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Director Shannon Murphy on left and actress Caroline Brazier in a rehearsal space at the Ensemble Theatre Company, Kirribilli, Sydney.

Director Shannon Murphy on left and actress Caroline Brazier in a rehearsal space at the Ensemble Theatre Company, Kirribilli, Sydney. Photo: Tamara Dean

Is someone, somewhere, monitoring your internet searches? What about your downloads? Your PayPal transfers?

What if the police came to your door, arrested you and seized your computer's hard drive?

This is the scenario in Geoffrey Atherden's new play, Liberty Equality Fraternity, directed by Shannon Murphy and coming to the Ensemble Theatre. It's a fast and furious comedy, Murphy says, but one that might also lead audiences to go home and close their Facebook profiles.

''The play is about the very real possibility that any of us could be arrested at any point and not told why, and held in an interrogation room for quite a long period of time,'' she says. ''We think it only happens in other countries, such as China, but our laws allow that to happen to us here, too.''

Atherden's play also explores how much information we might be unwittingly sharing online. ''Everything from what song we've listened to the most in the last month to what our blood test showed last time we went to the doctor is available in databases and can be accessed, at some point, if someone wanted to do a thorough investigation on us,'' Murphy says. ''I think audiences might stop paying for things online after seeing the play. I'd be a bit scared about everything that is going into the iCloud, too, because what and where is that?''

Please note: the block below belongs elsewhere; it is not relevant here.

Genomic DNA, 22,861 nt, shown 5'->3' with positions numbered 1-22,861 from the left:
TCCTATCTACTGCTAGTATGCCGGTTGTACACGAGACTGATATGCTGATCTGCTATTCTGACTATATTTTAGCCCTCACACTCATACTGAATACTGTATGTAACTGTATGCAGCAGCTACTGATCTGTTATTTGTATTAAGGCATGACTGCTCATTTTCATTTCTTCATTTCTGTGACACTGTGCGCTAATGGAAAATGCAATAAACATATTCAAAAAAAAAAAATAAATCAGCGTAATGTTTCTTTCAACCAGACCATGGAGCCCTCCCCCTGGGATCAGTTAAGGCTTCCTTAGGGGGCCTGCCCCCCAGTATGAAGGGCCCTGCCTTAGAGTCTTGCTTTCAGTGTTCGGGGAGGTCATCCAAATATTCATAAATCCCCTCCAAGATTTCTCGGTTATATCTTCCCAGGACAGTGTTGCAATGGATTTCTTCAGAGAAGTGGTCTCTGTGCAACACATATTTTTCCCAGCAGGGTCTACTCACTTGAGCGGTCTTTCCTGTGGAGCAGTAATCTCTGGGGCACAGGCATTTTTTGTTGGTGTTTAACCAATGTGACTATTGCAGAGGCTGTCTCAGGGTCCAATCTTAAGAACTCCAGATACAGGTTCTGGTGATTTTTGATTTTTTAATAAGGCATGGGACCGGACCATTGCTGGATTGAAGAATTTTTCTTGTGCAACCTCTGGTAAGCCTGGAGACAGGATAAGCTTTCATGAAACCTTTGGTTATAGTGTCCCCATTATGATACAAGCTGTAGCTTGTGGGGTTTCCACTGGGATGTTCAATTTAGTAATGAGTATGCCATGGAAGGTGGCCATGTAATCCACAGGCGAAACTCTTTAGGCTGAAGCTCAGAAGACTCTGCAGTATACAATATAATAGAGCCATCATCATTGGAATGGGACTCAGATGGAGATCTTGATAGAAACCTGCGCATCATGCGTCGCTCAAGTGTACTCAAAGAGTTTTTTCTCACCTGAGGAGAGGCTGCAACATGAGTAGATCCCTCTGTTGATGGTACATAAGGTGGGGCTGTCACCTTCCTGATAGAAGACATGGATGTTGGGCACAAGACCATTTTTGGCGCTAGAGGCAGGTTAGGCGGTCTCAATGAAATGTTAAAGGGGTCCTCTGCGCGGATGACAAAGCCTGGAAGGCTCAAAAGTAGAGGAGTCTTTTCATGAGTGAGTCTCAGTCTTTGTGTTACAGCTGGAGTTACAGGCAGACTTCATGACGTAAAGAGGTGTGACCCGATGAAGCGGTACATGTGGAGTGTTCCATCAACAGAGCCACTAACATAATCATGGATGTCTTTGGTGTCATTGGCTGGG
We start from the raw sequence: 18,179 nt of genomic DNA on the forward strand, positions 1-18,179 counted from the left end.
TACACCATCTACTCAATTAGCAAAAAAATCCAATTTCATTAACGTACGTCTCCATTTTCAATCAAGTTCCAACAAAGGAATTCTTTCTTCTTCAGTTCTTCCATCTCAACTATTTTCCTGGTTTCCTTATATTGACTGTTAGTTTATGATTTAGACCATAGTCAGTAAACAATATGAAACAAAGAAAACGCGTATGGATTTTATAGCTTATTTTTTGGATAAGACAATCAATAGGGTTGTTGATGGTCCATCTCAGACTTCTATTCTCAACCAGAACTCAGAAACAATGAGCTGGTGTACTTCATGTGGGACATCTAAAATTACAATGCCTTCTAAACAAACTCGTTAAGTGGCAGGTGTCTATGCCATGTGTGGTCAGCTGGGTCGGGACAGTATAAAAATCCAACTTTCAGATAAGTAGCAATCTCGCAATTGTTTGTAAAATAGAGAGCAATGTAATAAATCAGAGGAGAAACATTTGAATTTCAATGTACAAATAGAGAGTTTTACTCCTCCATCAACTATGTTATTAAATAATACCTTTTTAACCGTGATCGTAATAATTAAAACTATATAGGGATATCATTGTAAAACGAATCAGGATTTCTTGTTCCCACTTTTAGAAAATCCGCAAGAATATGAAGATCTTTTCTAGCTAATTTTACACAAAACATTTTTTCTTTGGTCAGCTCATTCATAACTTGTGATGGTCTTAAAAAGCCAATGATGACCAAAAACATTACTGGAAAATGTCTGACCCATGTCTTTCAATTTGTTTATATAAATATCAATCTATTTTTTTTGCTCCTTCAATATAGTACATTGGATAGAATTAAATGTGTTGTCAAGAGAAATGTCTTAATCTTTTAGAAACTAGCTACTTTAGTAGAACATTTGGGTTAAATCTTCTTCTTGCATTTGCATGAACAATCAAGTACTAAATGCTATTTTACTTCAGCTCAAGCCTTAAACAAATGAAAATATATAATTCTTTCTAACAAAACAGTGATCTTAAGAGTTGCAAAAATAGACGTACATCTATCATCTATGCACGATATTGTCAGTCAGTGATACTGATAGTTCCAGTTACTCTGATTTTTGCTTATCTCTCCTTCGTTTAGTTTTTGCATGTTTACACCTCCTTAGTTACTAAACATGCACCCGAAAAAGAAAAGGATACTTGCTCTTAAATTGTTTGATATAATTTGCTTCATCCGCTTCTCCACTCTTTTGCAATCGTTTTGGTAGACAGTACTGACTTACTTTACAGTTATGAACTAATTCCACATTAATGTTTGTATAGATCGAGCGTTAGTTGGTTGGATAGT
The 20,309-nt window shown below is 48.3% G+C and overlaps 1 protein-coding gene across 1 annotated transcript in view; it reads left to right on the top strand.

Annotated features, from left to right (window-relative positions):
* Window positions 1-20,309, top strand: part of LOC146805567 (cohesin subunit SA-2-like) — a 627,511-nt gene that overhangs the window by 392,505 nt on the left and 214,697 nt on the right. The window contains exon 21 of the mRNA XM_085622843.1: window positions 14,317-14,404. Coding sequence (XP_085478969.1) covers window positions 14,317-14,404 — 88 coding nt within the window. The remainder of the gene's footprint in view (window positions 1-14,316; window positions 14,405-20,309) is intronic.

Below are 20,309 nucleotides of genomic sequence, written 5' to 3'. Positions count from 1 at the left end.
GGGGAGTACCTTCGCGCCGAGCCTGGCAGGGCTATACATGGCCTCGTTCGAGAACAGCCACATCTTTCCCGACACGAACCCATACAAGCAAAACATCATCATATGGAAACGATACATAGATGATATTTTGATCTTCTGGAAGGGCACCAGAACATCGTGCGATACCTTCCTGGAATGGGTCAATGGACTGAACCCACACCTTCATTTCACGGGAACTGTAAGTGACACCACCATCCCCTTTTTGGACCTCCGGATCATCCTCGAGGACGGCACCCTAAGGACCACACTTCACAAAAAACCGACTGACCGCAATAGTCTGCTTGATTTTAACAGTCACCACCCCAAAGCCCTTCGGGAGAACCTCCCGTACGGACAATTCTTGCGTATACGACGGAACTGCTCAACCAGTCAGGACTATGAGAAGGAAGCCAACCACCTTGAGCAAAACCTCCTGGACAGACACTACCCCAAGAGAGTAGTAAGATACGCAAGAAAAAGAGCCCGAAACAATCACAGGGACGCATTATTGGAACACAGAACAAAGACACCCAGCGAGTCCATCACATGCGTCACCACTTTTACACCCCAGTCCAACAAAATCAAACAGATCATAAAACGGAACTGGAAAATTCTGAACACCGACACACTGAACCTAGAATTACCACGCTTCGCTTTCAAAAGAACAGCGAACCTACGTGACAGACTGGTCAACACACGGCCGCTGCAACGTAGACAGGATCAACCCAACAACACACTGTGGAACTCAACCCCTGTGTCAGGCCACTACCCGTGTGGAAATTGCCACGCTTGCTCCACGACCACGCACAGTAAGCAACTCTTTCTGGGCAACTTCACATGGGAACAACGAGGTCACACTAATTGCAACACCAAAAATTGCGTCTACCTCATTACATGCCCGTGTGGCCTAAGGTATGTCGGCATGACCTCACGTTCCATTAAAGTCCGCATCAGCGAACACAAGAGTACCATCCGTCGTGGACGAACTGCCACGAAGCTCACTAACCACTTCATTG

Caroline Brazier, who recently won a Sydney Theatre Award for her outstanding performance in 2012's I Want to Sleep with Tom Stoppard, plays Orlagh O'Connor, a fortysomething academic and mother of two who is arrested one afternoon. She is baffled by the interrogation. Moreover, she finds her young interrogator, played by Andrew Ryan (Underbelly), laughable.

''She's much more intelligent than he is and a lot of the comedy lies in her finding his questions so repetitive and annoying,'' Brazier says. ''She is so frustrated because she has no idea what's going on.''

Atherden is best known for writing the television series Mother & Son and Grass Roots. ''I think Geoffrey's writing is laugh-out-loud funny but it's also gobsmackingly clever,'' Brazier says. ''The audience will definitely feel a bit unnerved and start wondering about all their iPhone and iPad apps.''

ELISSA BLAKE

LIBERTY EQUALITY FRATERNITY

February 7-March 9, Ensemble Theatre, bookings 9929 0644, $30-$63.